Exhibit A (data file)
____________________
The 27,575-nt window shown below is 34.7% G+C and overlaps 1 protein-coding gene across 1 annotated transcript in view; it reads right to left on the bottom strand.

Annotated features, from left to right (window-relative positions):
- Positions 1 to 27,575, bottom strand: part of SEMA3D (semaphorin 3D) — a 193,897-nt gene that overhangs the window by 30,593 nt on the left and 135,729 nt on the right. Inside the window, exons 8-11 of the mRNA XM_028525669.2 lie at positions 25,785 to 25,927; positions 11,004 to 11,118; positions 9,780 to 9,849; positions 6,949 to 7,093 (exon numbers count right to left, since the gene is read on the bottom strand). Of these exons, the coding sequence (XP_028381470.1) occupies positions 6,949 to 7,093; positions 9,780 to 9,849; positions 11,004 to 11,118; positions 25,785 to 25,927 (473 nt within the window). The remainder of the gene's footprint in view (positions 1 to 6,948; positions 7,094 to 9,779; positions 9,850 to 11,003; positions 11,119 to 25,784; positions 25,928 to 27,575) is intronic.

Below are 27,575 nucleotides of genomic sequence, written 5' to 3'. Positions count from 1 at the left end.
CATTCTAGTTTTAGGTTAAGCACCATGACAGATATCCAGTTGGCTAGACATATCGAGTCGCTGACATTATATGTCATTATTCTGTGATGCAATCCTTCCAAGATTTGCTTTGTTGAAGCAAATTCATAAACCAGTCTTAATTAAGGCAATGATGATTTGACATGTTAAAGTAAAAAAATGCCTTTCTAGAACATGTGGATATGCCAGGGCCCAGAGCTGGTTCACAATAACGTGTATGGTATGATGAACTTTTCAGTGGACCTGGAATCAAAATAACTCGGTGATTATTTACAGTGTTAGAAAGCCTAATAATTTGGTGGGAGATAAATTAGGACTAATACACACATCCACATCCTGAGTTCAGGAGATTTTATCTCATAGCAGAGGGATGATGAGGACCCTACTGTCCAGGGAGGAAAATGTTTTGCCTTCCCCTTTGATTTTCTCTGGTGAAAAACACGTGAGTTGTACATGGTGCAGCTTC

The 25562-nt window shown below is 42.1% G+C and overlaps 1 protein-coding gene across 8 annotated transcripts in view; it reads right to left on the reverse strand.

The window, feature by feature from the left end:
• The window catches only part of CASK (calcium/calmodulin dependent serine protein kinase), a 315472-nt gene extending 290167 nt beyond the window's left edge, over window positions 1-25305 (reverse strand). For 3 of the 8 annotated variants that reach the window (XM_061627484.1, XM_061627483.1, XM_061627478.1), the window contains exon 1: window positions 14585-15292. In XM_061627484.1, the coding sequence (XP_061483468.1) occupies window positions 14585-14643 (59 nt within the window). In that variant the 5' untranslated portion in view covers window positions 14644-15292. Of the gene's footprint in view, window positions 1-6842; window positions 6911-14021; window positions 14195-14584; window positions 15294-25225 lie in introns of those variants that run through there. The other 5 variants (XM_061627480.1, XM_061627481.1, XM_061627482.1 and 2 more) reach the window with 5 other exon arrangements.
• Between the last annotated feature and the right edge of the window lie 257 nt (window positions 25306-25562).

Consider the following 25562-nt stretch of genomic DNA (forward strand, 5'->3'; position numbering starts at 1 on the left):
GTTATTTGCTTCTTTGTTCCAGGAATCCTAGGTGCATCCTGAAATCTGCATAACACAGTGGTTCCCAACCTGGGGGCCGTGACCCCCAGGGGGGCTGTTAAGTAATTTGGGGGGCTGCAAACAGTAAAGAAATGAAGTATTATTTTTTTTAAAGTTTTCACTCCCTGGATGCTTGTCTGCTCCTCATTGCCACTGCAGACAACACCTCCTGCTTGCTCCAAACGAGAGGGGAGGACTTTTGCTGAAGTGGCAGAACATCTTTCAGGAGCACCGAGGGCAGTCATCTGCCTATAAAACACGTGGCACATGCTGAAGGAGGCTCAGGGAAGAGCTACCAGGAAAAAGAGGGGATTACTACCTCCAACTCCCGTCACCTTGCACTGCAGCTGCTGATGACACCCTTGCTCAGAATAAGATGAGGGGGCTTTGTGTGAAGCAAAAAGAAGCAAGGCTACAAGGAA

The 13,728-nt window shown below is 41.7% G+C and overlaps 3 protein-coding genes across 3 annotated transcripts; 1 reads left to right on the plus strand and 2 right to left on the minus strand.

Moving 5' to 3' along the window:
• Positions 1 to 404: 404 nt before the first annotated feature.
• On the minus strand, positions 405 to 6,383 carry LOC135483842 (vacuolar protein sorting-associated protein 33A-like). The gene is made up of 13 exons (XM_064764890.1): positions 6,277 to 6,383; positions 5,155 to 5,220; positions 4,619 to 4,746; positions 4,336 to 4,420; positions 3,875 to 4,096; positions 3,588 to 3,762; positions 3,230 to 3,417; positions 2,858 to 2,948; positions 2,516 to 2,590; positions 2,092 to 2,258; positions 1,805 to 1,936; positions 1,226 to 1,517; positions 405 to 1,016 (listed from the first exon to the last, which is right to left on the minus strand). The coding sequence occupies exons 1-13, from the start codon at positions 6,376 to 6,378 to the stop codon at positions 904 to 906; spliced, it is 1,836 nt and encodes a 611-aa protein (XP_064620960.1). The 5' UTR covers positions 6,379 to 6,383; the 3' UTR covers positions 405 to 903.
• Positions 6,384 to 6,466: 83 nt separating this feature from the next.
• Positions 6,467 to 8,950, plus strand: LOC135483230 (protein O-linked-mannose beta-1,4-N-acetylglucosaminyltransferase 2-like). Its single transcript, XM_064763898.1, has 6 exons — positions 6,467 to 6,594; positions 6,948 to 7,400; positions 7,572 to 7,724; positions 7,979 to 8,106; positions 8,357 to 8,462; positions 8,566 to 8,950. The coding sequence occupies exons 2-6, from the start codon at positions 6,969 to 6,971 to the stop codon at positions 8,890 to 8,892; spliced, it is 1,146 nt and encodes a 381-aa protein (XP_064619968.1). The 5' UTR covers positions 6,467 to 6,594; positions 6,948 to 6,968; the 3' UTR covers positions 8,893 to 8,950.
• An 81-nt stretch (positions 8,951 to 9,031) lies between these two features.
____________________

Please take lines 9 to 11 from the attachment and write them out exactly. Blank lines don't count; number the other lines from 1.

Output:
• Between the last annotated feature and the right edge of the window lie 257 nt (window positions 25306-25562).

Consider the following 25562-nt stretch of genomic DNA (forward strand, 5'->3'; position numbering starts at 1 on the left):
GTTATTTGCTTCTTTGTTCCAGGAATCCTAGGTGCATCCTGAAATCTGCATAACACAGTGGTTCCCAACCTGGGGGCCGTGACCCCCAGGGGGGCTGTTAAGTAATTTGGGGGGCTGCAAACAGTAAAGAAATGAAGTATTATTTTTTTTAAAGTTTTCACTCCCTGGATGCTTGTCTGCTCCTCATTGCCACTGCAGACAACACCTCCTGCTTGCTCCAAACGAGAGGGGAGGACTTTTGCTGAAGTGGCAGAACATCTTTCAGGAGCACCGAGGGCAGTCATCTGCCTATAAAACACGTGGCACATGCTGAAGGAGGCTCAGGGAAGAGCTACCAGGAAAAAGAGGGGATTACTACCTCCAACTCCCGTCACCTTGCACTGCAGCTGCTGATGACACCCTTGCTCAGAATAAGATGAGGGGGCTTTGTGTGAAGCAAAAAGAAGCAAGGCTACAAGGAA